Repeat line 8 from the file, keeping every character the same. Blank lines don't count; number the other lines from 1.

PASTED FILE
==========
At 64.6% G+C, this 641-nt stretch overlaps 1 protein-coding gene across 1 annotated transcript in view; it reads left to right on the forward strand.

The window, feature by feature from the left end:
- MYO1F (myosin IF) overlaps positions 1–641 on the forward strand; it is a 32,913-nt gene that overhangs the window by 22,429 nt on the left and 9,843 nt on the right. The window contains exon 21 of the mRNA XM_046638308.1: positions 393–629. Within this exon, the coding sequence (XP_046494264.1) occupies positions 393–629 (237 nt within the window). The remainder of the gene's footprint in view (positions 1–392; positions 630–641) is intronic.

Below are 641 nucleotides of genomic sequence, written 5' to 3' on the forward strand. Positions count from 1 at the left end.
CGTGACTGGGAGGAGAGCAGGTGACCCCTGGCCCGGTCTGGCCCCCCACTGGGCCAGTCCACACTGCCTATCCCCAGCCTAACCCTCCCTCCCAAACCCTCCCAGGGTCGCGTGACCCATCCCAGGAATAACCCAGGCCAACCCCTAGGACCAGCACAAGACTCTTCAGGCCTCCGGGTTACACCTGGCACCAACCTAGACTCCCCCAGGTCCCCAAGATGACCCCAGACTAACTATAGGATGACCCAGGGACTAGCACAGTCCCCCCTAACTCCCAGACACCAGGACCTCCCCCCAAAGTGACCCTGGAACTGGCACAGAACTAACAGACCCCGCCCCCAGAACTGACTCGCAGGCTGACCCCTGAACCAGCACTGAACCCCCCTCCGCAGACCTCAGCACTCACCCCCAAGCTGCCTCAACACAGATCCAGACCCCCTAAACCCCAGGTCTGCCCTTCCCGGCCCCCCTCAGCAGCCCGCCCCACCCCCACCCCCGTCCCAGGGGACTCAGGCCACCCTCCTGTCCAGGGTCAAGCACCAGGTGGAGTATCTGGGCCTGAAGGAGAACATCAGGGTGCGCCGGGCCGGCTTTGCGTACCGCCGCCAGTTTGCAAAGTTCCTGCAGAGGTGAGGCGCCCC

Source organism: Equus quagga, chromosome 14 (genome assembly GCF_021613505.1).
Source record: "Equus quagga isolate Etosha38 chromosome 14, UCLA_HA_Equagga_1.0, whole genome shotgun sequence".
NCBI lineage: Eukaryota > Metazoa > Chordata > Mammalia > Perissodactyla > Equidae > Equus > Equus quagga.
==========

NCBI lineage: Eukaryota > Metazoa > Chordata > Mammalia > Perissodactyla > Equidae > Equus > Equus quagga.